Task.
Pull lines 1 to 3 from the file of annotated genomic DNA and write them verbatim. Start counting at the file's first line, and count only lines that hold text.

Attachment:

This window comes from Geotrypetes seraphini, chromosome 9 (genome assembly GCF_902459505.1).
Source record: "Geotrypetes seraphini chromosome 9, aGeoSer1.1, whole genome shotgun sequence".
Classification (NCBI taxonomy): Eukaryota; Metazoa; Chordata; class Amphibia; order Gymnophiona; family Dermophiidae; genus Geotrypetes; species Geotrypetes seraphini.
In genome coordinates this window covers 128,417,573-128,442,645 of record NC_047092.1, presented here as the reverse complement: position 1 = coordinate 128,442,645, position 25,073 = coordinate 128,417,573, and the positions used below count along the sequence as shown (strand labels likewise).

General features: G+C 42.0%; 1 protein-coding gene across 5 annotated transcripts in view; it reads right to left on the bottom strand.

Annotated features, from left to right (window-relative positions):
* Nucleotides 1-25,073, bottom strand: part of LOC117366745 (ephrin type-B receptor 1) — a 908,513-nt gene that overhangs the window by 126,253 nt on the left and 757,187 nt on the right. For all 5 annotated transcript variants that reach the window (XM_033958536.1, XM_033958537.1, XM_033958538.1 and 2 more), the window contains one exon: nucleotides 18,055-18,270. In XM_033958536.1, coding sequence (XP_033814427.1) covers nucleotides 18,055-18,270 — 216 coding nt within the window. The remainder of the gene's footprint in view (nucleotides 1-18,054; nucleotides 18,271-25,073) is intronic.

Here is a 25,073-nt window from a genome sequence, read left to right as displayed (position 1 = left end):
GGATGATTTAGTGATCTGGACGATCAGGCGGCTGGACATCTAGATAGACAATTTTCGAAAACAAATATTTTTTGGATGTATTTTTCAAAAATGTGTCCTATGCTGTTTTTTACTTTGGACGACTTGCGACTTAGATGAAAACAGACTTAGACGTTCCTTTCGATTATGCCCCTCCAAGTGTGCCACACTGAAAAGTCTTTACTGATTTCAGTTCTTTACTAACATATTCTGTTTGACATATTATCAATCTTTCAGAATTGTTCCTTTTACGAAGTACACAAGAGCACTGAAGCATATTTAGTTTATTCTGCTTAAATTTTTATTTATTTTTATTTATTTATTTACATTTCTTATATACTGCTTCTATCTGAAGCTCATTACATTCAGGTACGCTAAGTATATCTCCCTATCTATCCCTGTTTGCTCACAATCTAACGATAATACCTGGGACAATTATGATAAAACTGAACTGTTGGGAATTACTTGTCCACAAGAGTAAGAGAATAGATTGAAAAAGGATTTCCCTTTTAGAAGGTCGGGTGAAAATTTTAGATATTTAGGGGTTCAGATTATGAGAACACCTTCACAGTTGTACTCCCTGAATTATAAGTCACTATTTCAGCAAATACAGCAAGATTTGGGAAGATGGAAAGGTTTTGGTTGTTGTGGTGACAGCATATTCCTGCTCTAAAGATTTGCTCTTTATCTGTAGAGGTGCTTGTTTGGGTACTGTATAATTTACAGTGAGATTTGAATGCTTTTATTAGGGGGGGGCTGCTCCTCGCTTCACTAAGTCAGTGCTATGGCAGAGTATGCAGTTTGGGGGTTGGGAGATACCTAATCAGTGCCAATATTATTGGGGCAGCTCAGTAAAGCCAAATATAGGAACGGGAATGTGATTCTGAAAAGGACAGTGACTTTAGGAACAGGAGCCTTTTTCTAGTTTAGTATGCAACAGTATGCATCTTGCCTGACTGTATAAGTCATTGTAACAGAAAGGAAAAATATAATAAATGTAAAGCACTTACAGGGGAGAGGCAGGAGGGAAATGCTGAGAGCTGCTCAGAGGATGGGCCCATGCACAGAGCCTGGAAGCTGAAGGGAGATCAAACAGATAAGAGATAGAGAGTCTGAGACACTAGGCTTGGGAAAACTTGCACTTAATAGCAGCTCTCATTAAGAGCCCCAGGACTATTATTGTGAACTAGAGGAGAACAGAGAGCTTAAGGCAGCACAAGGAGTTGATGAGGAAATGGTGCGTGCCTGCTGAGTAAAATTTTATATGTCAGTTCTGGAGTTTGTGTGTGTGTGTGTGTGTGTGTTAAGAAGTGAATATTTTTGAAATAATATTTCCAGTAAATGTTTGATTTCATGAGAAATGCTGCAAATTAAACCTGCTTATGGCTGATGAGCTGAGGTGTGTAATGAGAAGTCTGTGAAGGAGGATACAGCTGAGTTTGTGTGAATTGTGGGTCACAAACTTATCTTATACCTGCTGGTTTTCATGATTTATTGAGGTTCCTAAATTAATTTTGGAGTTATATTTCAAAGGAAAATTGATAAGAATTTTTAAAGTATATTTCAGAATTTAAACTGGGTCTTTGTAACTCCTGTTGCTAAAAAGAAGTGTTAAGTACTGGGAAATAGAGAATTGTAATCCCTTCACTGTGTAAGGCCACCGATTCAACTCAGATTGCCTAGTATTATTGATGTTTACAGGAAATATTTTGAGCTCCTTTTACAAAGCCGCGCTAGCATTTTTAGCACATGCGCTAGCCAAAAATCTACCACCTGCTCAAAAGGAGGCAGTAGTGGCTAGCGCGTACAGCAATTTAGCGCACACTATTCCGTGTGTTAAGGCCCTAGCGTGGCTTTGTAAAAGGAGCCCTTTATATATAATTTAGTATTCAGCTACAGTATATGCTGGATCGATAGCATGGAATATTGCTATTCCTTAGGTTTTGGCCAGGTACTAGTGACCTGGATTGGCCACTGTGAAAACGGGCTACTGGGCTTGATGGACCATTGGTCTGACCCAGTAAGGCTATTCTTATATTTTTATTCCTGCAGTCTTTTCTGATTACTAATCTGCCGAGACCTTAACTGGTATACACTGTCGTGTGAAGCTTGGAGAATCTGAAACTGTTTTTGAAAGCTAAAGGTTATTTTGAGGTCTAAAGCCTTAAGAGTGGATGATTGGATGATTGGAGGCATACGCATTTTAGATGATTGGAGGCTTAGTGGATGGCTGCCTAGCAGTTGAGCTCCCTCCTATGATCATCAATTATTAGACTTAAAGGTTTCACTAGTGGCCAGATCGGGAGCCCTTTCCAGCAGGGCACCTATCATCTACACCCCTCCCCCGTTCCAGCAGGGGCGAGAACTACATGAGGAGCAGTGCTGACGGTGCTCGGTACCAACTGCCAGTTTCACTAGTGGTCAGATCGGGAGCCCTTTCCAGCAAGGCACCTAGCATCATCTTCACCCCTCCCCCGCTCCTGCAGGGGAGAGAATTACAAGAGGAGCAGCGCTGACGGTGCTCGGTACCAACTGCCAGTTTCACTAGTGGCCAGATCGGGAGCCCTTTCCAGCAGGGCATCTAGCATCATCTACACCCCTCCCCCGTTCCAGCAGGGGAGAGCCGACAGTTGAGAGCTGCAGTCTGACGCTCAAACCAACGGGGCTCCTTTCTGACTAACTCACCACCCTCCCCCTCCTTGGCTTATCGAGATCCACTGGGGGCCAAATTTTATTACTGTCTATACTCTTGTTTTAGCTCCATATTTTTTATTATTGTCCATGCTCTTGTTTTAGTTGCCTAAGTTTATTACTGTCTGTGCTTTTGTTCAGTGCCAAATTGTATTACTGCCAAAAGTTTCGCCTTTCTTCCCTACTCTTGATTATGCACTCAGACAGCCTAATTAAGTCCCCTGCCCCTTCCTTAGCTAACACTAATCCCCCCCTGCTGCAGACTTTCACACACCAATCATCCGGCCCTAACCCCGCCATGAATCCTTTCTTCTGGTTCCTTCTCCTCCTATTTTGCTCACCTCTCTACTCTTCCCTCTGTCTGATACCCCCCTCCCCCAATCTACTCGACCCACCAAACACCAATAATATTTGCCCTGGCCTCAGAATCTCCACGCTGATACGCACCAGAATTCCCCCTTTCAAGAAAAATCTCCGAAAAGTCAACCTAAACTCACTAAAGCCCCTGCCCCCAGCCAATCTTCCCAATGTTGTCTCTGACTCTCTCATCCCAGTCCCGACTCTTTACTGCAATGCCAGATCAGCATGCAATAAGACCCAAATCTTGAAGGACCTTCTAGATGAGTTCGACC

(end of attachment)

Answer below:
This window comes from Geotrypetes seraphini, chromosome 9 (genome assembly GCF_902459505.1).
Source record: "Geotrypetes seraphini chromosome 9, aGeoSer1.1, whole genome shotgun sequence".
Classification (NCBI taxonomy): Eukaryota; Metazoa; Chordata; class Amphibia; order Gymnophiona; family Dermophiidae; genus Geotrypetes; species Geotrypetes seraphini.